NextGen Weather Gurus Seek Industry Input
How will operators use the advanced weather information and tools promised by the Next Generation Air Transportation System (NextGen)? The Joint Planning and Development Office (JPDO) hosted a conference in Washington, D.C., this week to collect ideas on the matter from various government and industry subject matter experts. More than 200 people attended.
“We’re living in a system where we operate at capacity or where weather forces demand to exceed capacity,” said Ken Leonard, director of the FAA’s Aviation Weather Office. Weather accounts for 70 percent of all flight delays now, he said, but with improved coordination and dissemination of weather data among pilots and air traffic controllers that number could be slashed.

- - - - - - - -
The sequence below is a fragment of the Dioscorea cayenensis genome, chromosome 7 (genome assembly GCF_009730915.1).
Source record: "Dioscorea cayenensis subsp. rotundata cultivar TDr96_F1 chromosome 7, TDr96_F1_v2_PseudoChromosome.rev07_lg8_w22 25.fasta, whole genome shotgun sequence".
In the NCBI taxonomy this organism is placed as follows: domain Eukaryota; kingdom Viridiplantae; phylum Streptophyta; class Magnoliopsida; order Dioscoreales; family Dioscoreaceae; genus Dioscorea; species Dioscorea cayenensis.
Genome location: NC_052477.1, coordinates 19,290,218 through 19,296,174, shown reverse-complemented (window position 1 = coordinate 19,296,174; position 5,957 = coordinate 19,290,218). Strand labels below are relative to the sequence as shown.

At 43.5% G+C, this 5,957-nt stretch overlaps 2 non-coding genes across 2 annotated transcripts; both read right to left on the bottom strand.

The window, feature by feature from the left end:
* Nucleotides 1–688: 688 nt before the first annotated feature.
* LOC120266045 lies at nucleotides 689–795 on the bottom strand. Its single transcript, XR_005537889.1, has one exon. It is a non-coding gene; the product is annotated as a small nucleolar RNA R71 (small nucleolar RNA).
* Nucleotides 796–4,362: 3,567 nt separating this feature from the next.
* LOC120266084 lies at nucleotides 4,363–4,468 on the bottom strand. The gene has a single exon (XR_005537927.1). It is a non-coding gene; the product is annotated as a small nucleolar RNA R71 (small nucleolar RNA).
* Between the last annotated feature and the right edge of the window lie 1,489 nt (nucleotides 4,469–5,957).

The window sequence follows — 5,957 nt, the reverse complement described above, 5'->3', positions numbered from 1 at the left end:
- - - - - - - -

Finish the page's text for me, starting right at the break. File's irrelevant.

The NextGen concept envisions a system where aircraft are electronically networked, sharing data with each other and with air traffic control in a carefully orchestrated dance. But today, “everybody’s out there in bad weather doing their own thing, and honestly that doesn’t work,” said Kirk Shaffer, FAA associate administrator for airports. Jim May, president of the Air Transport Association, said that airlines are spending more than $1 billion a year dealing with weather delays. Phil Boyer, president of the Aircraft Owners and Pilots Association, said that while many general aviation aircraft are far better equipped to receive and display weather information than some airliners, “affordability is key” when it comes to delivering on the promises of NextGen.